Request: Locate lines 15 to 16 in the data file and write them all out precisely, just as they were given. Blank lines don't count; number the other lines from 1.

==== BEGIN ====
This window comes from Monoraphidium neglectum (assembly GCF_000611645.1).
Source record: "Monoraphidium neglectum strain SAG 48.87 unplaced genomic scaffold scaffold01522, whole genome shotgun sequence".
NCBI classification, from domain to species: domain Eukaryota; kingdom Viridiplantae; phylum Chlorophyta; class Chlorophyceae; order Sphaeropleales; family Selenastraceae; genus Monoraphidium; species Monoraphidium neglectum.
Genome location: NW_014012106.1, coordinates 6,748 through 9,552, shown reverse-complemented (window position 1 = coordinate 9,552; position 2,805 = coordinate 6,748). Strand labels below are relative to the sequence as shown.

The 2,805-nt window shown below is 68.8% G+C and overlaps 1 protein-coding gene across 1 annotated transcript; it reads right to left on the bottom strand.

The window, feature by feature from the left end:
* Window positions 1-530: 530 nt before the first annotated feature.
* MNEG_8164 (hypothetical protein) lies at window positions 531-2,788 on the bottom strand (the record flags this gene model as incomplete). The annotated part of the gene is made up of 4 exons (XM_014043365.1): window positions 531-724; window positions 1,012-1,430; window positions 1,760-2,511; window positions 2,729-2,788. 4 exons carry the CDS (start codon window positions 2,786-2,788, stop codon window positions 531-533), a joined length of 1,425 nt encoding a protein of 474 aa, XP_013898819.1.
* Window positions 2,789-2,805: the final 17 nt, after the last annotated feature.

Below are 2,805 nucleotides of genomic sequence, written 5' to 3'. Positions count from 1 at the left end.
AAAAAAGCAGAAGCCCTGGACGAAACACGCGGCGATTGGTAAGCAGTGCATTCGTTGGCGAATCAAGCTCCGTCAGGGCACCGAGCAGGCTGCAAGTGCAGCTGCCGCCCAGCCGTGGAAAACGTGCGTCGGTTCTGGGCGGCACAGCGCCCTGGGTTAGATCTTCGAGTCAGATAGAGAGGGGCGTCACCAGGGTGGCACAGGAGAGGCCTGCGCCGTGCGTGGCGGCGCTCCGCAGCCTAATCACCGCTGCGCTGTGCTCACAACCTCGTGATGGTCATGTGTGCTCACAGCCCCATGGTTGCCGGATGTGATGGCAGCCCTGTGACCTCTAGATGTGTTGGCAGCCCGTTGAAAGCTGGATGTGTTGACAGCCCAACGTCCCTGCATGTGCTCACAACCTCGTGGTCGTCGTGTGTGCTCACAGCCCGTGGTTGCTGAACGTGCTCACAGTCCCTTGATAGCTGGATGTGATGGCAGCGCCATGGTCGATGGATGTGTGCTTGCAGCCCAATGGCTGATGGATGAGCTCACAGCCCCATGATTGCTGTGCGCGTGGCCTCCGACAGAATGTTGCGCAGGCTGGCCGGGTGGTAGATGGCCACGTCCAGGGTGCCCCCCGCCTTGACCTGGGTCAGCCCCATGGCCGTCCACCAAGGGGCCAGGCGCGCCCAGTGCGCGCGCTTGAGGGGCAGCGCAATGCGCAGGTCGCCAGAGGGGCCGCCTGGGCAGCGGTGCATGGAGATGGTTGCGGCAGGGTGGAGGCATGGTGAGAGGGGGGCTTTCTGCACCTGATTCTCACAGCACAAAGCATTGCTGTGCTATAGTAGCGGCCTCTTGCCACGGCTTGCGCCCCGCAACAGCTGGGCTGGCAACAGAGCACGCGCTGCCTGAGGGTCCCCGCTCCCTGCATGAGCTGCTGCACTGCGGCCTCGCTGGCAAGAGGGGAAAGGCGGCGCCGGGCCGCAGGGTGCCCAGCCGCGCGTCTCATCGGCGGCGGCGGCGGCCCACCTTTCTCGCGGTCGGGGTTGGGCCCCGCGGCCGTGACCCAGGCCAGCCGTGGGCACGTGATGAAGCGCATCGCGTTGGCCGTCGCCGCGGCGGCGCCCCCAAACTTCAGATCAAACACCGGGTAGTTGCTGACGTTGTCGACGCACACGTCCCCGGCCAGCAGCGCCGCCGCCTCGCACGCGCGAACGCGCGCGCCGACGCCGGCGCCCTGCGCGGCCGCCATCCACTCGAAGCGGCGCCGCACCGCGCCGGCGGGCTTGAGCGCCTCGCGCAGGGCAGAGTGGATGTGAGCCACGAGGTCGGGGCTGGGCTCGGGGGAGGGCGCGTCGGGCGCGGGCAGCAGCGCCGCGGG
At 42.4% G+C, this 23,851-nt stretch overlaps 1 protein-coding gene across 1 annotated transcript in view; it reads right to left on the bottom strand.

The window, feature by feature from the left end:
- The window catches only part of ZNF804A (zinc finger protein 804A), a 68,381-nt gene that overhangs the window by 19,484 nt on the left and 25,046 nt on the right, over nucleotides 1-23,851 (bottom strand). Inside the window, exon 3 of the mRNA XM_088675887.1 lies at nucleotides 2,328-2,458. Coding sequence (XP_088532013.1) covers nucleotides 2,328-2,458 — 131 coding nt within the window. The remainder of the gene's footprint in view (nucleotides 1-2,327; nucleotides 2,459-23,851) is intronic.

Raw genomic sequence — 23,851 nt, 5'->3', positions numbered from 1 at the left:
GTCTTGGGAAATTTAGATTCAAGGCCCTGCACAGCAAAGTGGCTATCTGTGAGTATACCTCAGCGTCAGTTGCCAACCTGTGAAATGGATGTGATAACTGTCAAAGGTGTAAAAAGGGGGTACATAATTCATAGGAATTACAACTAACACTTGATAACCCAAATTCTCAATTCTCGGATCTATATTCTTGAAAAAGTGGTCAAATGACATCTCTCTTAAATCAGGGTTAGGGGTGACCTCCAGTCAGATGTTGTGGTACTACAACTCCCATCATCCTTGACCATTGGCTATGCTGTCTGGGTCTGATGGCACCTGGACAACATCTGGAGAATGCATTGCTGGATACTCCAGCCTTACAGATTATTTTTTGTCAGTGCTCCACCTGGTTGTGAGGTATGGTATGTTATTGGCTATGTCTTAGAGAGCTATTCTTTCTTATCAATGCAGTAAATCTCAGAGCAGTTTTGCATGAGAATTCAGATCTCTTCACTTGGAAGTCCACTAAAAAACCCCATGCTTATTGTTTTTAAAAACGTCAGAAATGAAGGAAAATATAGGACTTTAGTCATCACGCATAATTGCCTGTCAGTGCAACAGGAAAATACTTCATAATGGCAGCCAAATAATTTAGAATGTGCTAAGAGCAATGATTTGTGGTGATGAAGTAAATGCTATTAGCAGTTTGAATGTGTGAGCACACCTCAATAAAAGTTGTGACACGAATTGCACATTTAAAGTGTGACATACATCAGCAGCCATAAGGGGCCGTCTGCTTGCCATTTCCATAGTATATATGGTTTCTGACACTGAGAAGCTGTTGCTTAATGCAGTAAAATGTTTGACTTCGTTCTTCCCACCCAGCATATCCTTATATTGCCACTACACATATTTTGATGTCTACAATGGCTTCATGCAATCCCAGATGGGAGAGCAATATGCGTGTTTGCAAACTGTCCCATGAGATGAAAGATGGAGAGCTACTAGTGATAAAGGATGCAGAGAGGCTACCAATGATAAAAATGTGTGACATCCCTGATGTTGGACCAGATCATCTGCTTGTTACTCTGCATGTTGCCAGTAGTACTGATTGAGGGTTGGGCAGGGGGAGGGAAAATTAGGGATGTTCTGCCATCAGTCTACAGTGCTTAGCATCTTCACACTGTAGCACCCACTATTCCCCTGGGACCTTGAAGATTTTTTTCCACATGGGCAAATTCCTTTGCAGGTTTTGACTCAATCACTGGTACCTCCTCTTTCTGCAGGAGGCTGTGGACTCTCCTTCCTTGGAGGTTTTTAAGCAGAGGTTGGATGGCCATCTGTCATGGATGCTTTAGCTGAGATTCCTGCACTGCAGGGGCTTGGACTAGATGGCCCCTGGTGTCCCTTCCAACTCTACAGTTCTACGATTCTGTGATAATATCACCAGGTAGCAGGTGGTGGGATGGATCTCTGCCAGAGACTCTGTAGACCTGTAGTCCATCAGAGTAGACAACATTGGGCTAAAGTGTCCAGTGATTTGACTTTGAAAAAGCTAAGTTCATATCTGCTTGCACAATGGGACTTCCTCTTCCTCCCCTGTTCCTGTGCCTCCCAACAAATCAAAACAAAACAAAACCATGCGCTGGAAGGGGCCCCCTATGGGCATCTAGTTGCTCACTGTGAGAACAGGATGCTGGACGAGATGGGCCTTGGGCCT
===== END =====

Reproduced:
Raw genomic sequence — 23,851 nt, 5'->3', positions numbered from 1 at the left:
GTCTTGGGAAATTTAGATTCAAGGCCCTGCACAGCAAAGTGGCTATCTGTGAGTATACCTCAGCGTCAGTTGCCAACCTGTGAAATGGATGTGATAACTGTCAAAGGTGTAAAAAGGGGGTACATAATTCATAGGAATTACAACTAACACTTGATAACCCAAATTCTCAATTCTCGGATCTATATTCTTGAAAAAGTGGTCAAATGACATCTCTCTTAAATCAGGGTTAGGGGTGACCTCCAGTCAGATGTTGTGGTACTACAACTCCCATCATCCTTGACCATTGGCTATGCTGTCTGGGTCTGATGGCACCTGGACAACATCTGGAGAATGCATTGCTGGATACTCCAGCCTTACAGATTATTTTTTGTCAGTGCTCCACCTGGTTGTGAGGTATGGTATGTTATTGGCTATGTCTTAGAGAGCTATTCTTTCTTATCAATGCAGTAAATCTCAGAGCAGTTTTGCATGAGAATTCAGATCTCTTCACTTGGAAGTCCACTAAAAAACCCCATGCTTATTGTTTTTAAAAACGTCAGAAATGAAGGAAAATATAGGACTTTAGTCATCACGCATAATTGCCTGTCAGTGCAACAGGAAAATACTTCATAATGGCAGCCAAATAATTTAGAATGTGCTAAGAGCAATGATTTGTGGTGATGAAGTAAATGCTATTAGCAGTTTGAATGTGTGAGCACACCTCAATAAAAGTTGTGACACGAATTGCACATTTAAAGTGTGACATACATCAGCAGCCATAAGGGGCCGTCTGCTTGCCATTTCCATAGTATATATGGTTTCTGACACTGAGAAGCTGTTGCTTAATGCAGTAAAATGTTTGACTTCGTTCTTCCCACCCAGCATATCCTTATATTGCCACTACACATATTTTGATGTCTACAATGGCTTCATGCAATCCCAGATGGGAGAGCAATATGCGTGTTTGCAAACTGTCCCATGAGATGAAAGATGGAGAGCTACTAGTGATAAAGGATGCAGAGAGGCTACCAATGATAAAAATGTGTGACATCCCTGATGTTGGACCAGATCATCTGCTTGTTACTCTGCATGTTGCCAGTAGTACTGATTGAGGGTTGGGCAGGGGGAGGGAAAATTAGGGATGTTCTGCCATCAGTCTACAGTGCTTAGCATCTTCACACTGTAGCACCCACTATTCCCCTGGGACCTTGAAGATTTTTTTCCACATGGGCAAATTCCTTTGCAGGTTTTGACTCAATCACTGGTACCTCCTCTTTCTGCAGGAGGCTGTGGACTCTCCTTCCTTGGAGGTTTTTAAGCAGAGGTTGGATGGCCATCTGTCATGGATGCTTTAGCTGAGATTCCTGCACTGCAGGGGCTTGGACTAGATGGCCCCTGGTGTCCCTTCCAACTCTACAGTTCTACGATTCTGTGATAATATCACCAGGTAGCAGGTGGTGGGATGGATCTCTGCCAGAGACTCTGTAGACCTGTAGTCCATCAGAGTAGACAACATTGGGCTAAAGTGTCCAGTGATTTGACTTTGAAAAAGCTAAGTTCATATCTGCTTGCACAATGGGACTTCCTCTTCCTCCCCTGTTCCTGTGCCTCCCAACAAATCAAAACAAAACAAAACCATGCGCTGGAAGGGGCCCCCTATGGGCATCTAGTTGCTCACTGTGAGAACAGGATGCTGGACGAGATGGGCCTTGGGCCT